However, the discomfort was more emotional than physical as the slotback stood and watched his teammates work without him for the second straight day. After testing out a wonky hamstring on his own, he declared himself fit to play in Saturday's rematch with the Montreal Alouettes at B.C. Place.
"It felt good," said Simon. "I felt quick, I felt fast, I didn't feel any pain, I didn't feel any tightness. So I feel really good — ready to go."
Simon's absence raised questions because he said a day earlier he would practise. He was sidelined in the second quarter of last weekend's 30-25 loss in Montreal.
The 13-year veteran is anxious to show what he could have done if he had been healthy. The West Division-leading Lions (6-3) are seeking to increase the precarious two-point lead they currently hold over the second-place Calgary Stampeders. The East Division-leading Als (6-3) have a similar advantage over the Toronto Argonauts.
"For me to come out here and just have to watch practice, it hurts," said Simon. "Me not being able to play, it makes it even worse. I felt that I could have helped the team, and I could have been a deciding factor. But, unfortunately, I wasn't there."
The Lions lost after quarterback Travis Lulay was unable to complete an attempted touchdown pass to Arland Bruce on B.C.'s last play of the game.
Simon, the CFL's all-time leading receiver, has not missed a game since he was sidelined for two contests in 2008, also with a hamstring injury. But, he said, the problem then was much worse than it is now.
Simon, who has missed only three games altogether since 2002, said the decision on his status Saturday was up to general manager Wally Buono, coach Mike Benevides and trainer Bill Reichelt. Benevides said he will defer to Simon, but wait right up to the deadline — an hour before game time — before he unveils his lineup.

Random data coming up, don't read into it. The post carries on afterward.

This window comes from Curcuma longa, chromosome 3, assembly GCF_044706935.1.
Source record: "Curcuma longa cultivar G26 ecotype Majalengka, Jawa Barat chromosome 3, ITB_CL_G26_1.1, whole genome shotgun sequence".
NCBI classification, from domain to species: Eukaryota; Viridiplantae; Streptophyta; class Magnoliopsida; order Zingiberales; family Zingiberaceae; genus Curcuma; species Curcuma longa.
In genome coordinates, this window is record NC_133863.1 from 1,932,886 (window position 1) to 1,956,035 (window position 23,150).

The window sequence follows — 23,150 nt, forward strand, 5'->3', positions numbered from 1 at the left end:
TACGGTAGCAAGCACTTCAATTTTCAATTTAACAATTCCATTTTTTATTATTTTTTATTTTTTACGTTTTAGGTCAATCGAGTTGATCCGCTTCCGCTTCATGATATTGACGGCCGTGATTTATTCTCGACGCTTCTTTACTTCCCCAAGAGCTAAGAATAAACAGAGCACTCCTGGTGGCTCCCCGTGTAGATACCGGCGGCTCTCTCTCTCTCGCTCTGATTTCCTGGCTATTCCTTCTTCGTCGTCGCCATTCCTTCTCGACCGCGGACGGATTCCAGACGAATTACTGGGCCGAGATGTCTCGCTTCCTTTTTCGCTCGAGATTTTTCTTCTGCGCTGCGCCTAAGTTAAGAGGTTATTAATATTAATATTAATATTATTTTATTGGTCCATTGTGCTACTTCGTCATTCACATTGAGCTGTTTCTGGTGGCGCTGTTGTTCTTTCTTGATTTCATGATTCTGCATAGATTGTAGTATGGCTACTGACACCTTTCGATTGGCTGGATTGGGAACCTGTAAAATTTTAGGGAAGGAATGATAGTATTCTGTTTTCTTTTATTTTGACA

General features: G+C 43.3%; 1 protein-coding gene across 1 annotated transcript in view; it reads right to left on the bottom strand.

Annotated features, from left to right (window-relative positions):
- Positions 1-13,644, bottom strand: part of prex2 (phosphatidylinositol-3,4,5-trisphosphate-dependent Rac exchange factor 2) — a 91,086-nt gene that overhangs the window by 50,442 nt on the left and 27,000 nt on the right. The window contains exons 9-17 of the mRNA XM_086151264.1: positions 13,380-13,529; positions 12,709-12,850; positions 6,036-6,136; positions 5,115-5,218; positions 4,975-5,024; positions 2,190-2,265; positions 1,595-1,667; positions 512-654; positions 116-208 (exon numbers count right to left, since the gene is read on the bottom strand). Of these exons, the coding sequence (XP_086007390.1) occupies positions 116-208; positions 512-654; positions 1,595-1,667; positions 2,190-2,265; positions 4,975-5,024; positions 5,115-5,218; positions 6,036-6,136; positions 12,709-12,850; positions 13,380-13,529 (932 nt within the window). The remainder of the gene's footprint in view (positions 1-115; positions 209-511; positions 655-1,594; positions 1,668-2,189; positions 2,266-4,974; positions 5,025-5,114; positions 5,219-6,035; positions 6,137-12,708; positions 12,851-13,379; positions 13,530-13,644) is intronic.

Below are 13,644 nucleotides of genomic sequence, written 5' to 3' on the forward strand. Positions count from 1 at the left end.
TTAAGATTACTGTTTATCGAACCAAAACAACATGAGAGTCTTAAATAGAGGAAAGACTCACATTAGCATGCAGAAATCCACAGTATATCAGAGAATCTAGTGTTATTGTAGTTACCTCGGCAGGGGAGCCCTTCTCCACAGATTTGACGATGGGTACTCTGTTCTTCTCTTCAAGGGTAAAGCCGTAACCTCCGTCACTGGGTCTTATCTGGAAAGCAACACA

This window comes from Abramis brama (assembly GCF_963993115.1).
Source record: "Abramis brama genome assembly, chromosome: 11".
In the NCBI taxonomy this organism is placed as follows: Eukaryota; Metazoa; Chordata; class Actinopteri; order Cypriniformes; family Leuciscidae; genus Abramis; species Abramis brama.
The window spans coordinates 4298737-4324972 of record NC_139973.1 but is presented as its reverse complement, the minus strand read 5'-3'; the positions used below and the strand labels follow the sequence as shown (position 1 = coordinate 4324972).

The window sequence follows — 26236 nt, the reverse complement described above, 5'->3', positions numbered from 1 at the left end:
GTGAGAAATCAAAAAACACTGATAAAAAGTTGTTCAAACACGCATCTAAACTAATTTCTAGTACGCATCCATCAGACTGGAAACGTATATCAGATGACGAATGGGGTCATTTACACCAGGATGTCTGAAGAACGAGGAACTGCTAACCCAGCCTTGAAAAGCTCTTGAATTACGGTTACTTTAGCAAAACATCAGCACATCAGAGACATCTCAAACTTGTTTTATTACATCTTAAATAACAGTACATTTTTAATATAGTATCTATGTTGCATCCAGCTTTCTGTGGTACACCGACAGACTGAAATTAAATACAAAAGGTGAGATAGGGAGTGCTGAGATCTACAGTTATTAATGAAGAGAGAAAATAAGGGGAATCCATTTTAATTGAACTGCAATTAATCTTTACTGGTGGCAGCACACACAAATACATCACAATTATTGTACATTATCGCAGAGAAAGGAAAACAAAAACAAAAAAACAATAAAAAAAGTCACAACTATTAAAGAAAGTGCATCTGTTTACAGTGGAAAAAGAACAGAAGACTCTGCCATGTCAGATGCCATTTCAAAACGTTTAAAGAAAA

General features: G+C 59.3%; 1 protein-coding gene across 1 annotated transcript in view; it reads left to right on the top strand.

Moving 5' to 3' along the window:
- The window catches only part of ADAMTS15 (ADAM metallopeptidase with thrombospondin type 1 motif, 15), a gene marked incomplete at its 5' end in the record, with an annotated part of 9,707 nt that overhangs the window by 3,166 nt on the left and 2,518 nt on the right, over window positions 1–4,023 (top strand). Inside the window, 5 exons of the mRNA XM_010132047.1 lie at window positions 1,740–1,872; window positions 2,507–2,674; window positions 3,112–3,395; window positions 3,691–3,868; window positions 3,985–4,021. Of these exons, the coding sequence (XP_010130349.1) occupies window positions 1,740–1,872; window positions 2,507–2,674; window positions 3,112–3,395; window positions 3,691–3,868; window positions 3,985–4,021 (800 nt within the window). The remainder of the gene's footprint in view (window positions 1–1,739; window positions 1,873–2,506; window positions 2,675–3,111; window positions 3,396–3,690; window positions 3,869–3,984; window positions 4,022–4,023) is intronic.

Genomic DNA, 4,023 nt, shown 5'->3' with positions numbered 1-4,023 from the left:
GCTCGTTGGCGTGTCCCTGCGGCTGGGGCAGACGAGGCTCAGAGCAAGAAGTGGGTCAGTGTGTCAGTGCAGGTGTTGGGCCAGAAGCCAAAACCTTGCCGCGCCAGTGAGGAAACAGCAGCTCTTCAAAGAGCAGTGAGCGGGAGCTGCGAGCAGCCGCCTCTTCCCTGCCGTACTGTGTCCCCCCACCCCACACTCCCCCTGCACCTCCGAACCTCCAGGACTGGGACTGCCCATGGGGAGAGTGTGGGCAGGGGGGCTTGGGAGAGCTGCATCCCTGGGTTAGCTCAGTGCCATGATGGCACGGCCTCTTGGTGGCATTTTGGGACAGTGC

"He felt better about what happened today, so we've got another two days to see how it goes," said Benevides.
"It's a process," added Simon of his recovery. "You don't want to go out and try to practise 40 plays at practice and get re-injured."
Simon leads the Lions with 467 receiving yards on 35 catches for an average 13.3 yards per gain. The 36-year-old Johnstown, Pa., native has caught a pass in 169 straight games, but has yet to reach the end zone this season.
He needs one more regular-season touchdown for 100 in his career.
But Lulay was not bothered by Simon's absence from plays with starters. The quarterback feels he and Simon will still be able to connect when it counts.
"I've played enough with Geroy that the chemistry isn't something I'm as concerned with," said Lulay. "For him having missed a couple days of practice, he's earned the right. If he's healthy to play, he'll play. Absolutely.
"That being said, it's good to get the reps with the guy who will play if he's not."
Nick Moore, who has spent most of the season on the practice roster after a strong pre-season, took Simon's place in workouts the past two days. Rookie Ernest Jackson, who has backed up Simon the past four games, is expected to play regardless of Simon's status.
Lulay said the club is taking the right approach with Simon's recovery by preparing to have him or his replacement in the lineup. The team must be ready to "plug and play" without him if necessary.
"Guys have gotta be ready to step in and be able to do the job — or esle we've got the wrong guys here," said Lulay.
Notes: The Lions and Als will meet in an afternoon game on the West Coast for the first time since the Western and Eastern teams commenced interlocking play in 1961. ... Montreal has won just once (2010) in the past 11 meetings between the teams in Vancouver. ... B.C. offensive lineman Jesse Newman, who has returned to practise after missing all of the season with a knee injury suffered in training camp, is still not ready to play, said Benevides. Offensive guard Adam Baboulas of Oshawa, Ont., will replace rookie Matt Norman, who has returned to the University of Western Ontario to study teaching.